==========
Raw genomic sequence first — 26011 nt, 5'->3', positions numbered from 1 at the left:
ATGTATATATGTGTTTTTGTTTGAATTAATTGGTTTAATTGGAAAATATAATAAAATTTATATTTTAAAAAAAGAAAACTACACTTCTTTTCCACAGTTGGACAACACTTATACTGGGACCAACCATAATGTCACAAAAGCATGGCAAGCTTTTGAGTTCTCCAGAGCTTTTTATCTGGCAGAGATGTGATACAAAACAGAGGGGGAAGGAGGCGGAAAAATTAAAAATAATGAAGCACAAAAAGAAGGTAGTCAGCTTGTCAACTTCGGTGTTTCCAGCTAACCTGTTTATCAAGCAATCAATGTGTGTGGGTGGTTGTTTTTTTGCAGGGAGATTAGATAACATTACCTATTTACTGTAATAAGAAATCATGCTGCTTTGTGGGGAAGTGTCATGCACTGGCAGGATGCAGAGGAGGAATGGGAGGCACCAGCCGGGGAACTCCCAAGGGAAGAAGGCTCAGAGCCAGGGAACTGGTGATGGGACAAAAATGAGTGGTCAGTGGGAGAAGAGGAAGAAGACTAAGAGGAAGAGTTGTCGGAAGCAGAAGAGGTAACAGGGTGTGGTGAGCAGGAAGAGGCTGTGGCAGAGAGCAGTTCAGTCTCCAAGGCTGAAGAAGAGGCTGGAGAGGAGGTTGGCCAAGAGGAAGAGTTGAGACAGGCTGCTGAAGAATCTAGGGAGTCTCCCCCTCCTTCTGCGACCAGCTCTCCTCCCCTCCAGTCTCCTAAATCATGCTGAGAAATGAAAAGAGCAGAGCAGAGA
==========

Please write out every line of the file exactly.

Raw genomic sequence first — 26011 nt, 5'->3', positions numbered from 1 at the left:
ATGTATATATGTGTTTTTGTTTGAATTAATTGGTTTAATTGGAAAATATAATAAAATTTATATTTTAAAAAAAGAAAACTACACTTCTTTTCCACAGTTGGACAACACTTATACTGGGACCAACCATAATGTCACAAAAGCATGGCAAGCTTTTGAGTTCTCCAGAGCTTTTTATCTGGCAGAGATGTGATACAAAACAGAGGGGGAAGGAGGCGGAAAAATTAAAAATAATGAAGCACAAAAAGAAGGTAGTCAGCTTGTCAACTTCGGTGTTTCCAGCTAACCTGTTTATCAAGCAATCAATGTGTGTGGGTGGTTGTTTTTTTGCAGGGAGATTAGATAACATTACCTATTTACTGTAATAAGAAATCATGCTGCTTTGTGGGGAAGTGTCATGCACTGGCAGGATGCAGAGGAGGAATGGGAGGCACCAGCCGGGGAACTCCCAAGGGAAGAAGGCTCAGAGCCAGGGAACTGGTGATGGGACAAAAATGAGTGGTCAGTGGGAGAAGAGGAAGAAGACTAAGAGGAAGAGTTGTCGGAAGCAGAAGAGGTAACAGGGTGTGGTGAGCAGGAAGAGGCTGTGGCAGAGAGCAGTTCAGTCTCCAAGGCTGAAGAAGAGGCTGGAGAGGAGGTTGGCCAAGAGGAAGAGTTGAGACAGGCTGCTGAAGAATCTAGGGAGTCTCCCCCTCCTTCTGCGACCAGCTCTCCTCCCCTCCAGTCTCCTAAATCATGCTGAGAAATGAAAAGAGCAGAGCAGAGA